Books! When it comes to learning about a new topic, whether it is a particular population, symptom, event, medication or therapy, there are a lot of different ways to learn: trainings, videos, supervision, and a number of different options on the internet. One of the more in-depth (but less interactive) ways are books. But these days there are so many choices, how can anyone know where to start? Later this week, I’ll talk about ways to suss out good recommendation sources, but this week I’ll outline a few types of books that can be especially helpful teaching tools.
There’s nothing quite like a book of case studies to really get a feel for a particular therapeutic method. The Mummy at the Dining Room Table includes case stories from clinicians with many therapeutic approaches, and after reading it I had a much better understanding of a number of different approaches. I’m learning about play therapy right now, and I just read
Recommended case studies:
While one person never speaks for everyone, memoirs are unparalleled at immersing the reader in a particular experience.
Workbooks are also a really nice how-to. For example, my training in DBT included:
- Attending workshops
- Watching video of Marsha Linehan doing DBT
- Reading Linehan’s book about DBT
- The Skills Training Manual—otherwise known as the workbook with the list of skills and handouts
The most useful for actually implementing DBT with clients? The workbook. It makes the lessons of DBT super-concrete and that’s what helped me wrap my head around what DBT is all about. Not that proper training isn’t crucial and necessary, but there’s something to be said for the hands-on application that workbooks provide.
Workbooks I love:
DBT® Skills Training Handouts and Worksheets, Second Edition
Glossaries/Dictionaries of _____
These can be used as reference or to scroll through to see what sorts of figures and concepts are significant in a particular field. For example, The Cambridge Dictionary of Philosophy is sort of like the Wikipedia for philosophy: only the most important elements of an individual’s life or a school of thought or a particular concept are listed, and they are in surprisingly clear language—surprising if you’ve read the source material, that is.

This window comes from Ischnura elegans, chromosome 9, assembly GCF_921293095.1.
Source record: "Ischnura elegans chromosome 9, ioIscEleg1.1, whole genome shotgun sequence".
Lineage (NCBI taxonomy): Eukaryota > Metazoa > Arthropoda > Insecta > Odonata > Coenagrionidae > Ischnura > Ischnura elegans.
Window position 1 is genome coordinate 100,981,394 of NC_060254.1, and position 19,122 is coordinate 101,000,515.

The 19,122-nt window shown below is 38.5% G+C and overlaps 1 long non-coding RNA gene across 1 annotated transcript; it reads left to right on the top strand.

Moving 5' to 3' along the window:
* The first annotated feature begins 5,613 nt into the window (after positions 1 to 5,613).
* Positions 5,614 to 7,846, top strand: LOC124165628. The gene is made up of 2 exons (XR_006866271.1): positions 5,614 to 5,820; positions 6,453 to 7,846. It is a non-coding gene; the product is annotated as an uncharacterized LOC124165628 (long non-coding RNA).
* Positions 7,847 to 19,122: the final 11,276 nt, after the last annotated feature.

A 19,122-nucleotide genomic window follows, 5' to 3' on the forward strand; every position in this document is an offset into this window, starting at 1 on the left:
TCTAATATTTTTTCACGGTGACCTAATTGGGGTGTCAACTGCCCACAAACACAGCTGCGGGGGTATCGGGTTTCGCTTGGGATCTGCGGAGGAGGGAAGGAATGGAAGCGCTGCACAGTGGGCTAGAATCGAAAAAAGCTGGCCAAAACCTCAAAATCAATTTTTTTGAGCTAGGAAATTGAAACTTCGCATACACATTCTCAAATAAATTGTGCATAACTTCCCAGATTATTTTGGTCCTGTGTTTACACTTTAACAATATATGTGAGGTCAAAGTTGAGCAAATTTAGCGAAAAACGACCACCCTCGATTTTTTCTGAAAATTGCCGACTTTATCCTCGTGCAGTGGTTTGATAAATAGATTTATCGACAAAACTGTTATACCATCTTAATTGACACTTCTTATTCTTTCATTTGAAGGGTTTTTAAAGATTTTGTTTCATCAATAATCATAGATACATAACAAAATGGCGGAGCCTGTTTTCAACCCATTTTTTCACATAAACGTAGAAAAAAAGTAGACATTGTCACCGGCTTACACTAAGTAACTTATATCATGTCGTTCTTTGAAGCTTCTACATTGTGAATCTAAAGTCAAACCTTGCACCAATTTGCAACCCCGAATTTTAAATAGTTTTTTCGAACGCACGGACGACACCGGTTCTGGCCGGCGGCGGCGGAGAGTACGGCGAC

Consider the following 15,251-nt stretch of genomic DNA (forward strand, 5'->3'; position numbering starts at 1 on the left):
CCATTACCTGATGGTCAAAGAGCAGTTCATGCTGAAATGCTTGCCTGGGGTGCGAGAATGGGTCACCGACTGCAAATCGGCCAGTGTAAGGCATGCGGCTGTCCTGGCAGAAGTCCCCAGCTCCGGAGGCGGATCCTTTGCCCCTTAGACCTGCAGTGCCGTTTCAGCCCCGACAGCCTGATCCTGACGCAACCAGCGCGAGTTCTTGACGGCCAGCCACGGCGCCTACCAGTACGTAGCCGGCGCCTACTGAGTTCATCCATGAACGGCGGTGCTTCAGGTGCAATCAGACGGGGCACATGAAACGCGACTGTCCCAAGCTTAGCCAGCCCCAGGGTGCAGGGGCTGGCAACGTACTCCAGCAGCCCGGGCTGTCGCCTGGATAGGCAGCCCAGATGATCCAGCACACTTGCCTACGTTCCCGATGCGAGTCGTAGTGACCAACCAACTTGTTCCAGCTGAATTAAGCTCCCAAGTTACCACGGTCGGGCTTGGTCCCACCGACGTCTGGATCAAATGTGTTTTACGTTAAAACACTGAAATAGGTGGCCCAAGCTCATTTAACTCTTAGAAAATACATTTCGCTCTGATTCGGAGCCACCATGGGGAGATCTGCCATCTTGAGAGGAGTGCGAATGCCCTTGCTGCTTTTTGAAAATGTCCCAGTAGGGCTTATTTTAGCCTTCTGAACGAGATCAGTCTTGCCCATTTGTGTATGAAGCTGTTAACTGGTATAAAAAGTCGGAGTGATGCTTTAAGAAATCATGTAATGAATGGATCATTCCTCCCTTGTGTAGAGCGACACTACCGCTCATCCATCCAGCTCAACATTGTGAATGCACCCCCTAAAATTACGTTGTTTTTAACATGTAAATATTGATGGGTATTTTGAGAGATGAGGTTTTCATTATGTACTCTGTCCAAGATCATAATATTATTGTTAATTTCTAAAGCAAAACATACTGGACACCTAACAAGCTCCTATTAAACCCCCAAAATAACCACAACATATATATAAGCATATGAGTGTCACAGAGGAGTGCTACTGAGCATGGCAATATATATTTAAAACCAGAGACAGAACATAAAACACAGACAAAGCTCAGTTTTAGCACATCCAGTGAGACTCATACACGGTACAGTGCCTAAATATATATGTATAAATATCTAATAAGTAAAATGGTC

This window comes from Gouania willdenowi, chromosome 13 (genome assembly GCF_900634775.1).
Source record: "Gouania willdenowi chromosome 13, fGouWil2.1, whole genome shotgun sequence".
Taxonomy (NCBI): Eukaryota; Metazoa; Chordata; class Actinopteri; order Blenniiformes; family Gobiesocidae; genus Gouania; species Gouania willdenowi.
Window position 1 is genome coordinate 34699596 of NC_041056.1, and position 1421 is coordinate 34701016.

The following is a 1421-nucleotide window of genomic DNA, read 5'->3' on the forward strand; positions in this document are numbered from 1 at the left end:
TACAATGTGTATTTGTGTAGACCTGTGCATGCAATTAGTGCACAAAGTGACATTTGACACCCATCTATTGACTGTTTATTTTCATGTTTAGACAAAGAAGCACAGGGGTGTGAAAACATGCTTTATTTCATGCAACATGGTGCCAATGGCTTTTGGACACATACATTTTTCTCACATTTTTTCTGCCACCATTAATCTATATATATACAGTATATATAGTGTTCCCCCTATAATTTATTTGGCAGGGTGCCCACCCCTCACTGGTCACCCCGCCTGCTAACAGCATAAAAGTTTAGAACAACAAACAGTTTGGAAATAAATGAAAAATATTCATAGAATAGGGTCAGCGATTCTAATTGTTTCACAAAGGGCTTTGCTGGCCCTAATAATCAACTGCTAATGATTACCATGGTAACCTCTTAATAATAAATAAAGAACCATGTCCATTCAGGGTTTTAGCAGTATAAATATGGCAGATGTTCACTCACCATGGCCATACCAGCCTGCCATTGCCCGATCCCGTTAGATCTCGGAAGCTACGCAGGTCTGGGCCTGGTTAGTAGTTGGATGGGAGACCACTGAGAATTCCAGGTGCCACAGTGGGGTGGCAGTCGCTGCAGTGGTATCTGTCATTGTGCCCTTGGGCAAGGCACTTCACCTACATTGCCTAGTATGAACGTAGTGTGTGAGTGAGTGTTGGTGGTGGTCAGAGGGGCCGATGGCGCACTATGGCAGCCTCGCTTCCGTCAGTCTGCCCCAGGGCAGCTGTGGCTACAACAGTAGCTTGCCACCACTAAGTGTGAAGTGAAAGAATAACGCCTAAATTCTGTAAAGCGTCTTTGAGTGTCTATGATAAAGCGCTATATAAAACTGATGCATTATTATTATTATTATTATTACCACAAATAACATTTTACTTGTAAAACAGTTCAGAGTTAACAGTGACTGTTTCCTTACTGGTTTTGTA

I haven’t found a really good one for psychology (but I love recommendations!). The APA Dictionary of Psychology is too dense for scanning and hasn’t had any statistical tests I’ve looked up when reading articles. For those, I go to A Dictionary of Epidemiology, which has explanations of stats that have been very helpful.
The Handbook of…
This category of books doesn’t always have this title, but they can be recognized by their straight-forward titles which describe the subject (e.g. Yalom’s The Theory and Practice of Group Psychotherapy) and their brick-like shape. Never feel like you must read these straight-through. Since they describe a population, or theory, or symptom group the way the fabled blind men describe an elephant, you can just select a particular chapter to gather information about the “elephant’s” leg. Read, for example, about:
- “The Therapist: Transference and Transparency” in chapter 7 of Theory and Practice of Group Psychotherapy, Fifth Edition
- “Stereotypy, Self-Injury, and Related Abnormal Repetitive Behaviors in Chapter 25 of Theory and Practice of Group Psychotherapy, Fifth Edition
- “Possession/Trance Phenomenon” in Chapter 11 of Dissociation and the Dissociative Disorders: DSM-V and Beyond
Helpful hint: This type of book can be really expensive—but there are usually many editions. While it’s nice to get the most recent edition, when there’s a big price gap I get an earlier edition for my library. After all, even the new edition will be an old edition in a few years.